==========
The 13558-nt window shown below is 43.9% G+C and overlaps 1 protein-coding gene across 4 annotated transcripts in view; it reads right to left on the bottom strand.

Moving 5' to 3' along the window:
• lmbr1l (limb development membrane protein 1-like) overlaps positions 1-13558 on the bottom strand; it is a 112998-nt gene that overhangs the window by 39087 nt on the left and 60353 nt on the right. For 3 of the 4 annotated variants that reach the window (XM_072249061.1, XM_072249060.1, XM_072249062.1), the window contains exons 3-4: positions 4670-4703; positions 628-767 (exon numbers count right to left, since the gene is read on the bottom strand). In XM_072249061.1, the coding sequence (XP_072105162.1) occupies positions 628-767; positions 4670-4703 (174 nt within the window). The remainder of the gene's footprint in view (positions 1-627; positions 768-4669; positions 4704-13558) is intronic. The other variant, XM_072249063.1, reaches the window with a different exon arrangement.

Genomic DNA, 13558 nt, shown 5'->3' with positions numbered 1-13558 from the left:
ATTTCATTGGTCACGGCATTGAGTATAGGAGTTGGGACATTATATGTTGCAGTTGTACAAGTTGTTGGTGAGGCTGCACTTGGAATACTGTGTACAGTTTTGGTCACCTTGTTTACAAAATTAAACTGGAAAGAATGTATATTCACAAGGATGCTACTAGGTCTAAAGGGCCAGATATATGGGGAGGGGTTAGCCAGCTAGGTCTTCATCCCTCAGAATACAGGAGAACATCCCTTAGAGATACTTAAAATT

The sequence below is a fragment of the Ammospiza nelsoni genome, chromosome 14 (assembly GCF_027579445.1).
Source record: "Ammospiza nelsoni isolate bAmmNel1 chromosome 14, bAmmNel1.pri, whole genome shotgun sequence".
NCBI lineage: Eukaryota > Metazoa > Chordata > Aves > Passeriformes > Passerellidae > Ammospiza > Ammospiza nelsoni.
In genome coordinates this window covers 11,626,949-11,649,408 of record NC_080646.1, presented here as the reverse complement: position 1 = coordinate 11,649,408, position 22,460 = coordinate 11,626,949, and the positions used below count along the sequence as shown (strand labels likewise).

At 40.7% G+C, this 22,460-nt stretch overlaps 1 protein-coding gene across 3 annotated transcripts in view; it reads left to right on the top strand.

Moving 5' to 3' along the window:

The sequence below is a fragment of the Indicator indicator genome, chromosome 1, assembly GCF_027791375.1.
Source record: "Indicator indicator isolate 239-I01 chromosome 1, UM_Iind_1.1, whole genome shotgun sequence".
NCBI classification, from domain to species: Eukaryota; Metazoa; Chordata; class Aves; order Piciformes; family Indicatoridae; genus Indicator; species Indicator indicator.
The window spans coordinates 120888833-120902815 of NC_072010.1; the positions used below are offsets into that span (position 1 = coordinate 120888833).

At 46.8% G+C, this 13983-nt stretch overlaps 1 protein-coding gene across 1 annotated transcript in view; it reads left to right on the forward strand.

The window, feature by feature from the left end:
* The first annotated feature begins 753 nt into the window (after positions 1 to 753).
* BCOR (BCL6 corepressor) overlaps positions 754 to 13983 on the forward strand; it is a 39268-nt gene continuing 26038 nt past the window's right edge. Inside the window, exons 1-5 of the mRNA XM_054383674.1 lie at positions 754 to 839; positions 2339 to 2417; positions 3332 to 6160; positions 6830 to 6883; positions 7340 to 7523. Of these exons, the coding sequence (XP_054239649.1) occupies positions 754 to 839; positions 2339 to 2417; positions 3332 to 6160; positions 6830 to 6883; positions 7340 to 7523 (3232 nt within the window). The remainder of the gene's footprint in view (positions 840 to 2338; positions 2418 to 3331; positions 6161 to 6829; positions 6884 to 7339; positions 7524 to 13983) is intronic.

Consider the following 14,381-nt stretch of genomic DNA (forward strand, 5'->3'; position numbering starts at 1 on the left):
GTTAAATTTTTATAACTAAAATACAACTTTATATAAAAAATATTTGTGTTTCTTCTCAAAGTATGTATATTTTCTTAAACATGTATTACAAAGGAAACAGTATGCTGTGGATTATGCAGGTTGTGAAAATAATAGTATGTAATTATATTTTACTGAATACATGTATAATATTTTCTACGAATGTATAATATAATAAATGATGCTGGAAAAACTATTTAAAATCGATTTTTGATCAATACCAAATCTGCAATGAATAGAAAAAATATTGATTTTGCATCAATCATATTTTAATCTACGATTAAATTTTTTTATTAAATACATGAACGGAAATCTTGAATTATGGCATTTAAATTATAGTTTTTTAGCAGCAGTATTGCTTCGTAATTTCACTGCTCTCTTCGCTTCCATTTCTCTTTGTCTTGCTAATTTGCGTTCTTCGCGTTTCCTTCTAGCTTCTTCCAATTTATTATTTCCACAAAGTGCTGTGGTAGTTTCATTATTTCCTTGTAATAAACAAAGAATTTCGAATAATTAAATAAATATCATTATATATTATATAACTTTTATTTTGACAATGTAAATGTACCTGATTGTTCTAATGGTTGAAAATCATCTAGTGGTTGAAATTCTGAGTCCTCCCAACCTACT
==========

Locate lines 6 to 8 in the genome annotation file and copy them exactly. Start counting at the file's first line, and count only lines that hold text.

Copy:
The sequence below is a fragment of the Ammospiza nelsoni genome, chromosome 14 (assembly GCF_027579445.1).
Source record: "Ammospiza nelsoni isolate bAmmNel1 chromosome 14, bAmmNel1.pri, whole genome shotgun sequence".
NCBI lineage: Eukaryota > Metazoa > Chordata > Aves > Passeriformes > Passerellidae > Ammospiza > Ammospiza nelsoni.